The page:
It’s exciting to see Shyamalan on such confident footing once more, all these years later.
In a remote area of China, in the 1930s, we meet an old street performer. His profession is humble, but his secrets are a great prize. One day a famous female impersonator from the Sichuan opera sees him performing, gives him a big coin, invites him to tea and offers him a job in his troupe. But the old man, whose name is Wang, refuses this offer because it is a tradition in his family that the secrets are passed only from father to son.
Alas, Wang (played by Zhu Xu with touching appeal) has no son. And at his age, traveling the rivers in his little houseboat from one town to another, it is unlikely he will ever have one. The female impersonator begs him: "Do not die without an heir or your magic will die, too." Wang takes this advice to heart. It is a time of floods and homelessness, and in the next city, there is a baby market where desperate parents look for homes for their hungry children--and cash. Wang is about to leave when an urchin cries out "Grandpa!" and captures his heart. He pays $10 for the 8-year-old, returns with him to his boat and nicknames him Doggie. Together they will study the ancient art of silk masks, by which a man's face can take on a new and startling visage in the flash of a second.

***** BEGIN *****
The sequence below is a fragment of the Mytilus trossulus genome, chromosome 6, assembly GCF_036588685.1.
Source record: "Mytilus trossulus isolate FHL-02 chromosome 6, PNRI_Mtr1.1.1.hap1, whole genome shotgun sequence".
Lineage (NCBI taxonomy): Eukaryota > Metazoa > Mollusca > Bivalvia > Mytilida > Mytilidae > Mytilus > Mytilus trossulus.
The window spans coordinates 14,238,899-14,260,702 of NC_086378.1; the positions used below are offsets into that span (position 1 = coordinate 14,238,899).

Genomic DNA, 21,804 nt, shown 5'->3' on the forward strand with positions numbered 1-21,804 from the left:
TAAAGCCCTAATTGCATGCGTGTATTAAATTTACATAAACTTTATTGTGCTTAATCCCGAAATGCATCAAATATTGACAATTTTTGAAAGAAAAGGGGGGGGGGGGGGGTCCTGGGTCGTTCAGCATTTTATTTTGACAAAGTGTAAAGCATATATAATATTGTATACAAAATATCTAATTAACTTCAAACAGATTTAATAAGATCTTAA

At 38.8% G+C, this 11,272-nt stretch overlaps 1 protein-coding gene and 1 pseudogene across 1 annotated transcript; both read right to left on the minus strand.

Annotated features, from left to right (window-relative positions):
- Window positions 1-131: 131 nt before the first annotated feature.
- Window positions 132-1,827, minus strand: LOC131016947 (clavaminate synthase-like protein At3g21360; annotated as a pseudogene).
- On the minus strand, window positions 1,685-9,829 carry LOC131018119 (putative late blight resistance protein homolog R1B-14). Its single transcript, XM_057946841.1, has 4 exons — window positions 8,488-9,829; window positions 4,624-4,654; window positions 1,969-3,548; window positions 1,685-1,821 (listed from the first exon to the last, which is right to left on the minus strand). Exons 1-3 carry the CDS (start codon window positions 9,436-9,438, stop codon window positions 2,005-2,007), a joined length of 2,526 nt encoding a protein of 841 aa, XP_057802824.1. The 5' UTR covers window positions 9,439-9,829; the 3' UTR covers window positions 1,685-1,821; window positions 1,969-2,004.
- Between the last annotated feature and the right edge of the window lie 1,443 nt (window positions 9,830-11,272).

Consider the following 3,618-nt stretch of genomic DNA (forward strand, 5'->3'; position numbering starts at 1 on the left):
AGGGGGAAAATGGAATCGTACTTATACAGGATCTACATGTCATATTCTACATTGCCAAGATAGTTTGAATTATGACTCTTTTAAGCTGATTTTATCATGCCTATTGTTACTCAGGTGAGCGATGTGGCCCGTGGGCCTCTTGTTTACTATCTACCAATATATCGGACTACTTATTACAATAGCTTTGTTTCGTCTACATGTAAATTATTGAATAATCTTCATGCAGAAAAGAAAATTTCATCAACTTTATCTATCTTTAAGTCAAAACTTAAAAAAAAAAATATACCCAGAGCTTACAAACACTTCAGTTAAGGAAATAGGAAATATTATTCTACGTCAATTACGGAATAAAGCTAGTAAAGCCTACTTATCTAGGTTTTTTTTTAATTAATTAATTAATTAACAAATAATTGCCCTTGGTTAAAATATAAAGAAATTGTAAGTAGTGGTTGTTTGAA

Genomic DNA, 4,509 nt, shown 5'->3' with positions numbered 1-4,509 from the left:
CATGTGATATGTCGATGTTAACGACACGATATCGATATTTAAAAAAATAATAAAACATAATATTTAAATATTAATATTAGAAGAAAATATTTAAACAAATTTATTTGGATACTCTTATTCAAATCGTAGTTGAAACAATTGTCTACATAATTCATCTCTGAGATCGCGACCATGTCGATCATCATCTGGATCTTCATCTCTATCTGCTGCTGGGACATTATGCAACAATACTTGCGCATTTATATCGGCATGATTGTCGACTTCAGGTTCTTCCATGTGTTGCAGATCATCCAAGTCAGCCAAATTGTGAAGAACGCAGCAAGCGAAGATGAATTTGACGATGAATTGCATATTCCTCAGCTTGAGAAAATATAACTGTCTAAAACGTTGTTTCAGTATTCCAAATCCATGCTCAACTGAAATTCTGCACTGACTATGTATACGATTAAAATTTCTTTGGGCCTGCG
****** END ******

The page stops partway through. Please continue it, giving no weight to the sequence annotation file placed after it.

That's the setup for "The King of Masks," a new Chinese film of simplicity, beauty and surprising emotional power. Like "Central Station," it tells the story of a journey involving an old curmudgeon and a young child in search of a father. The difference is that the curmudgeon can become the father, if he chooses. And another one: Doggie is not a little boy, but a little girl.
Girls are not highly valued in China. When he discovers the deception, Wang feels cheated and wants to send Doggie away, but Doggie tearfully explains that she pretended to be a boy because she had been sold seven times already: The man who sold her was not her father, but a man who beat her. She promises to scrub the deck, do the cooking and be a good doggie. The little girl, played with utter simplicity and solemnity by Zhou Ren-ying, has already touched the old man's heart, and he allows her to stay.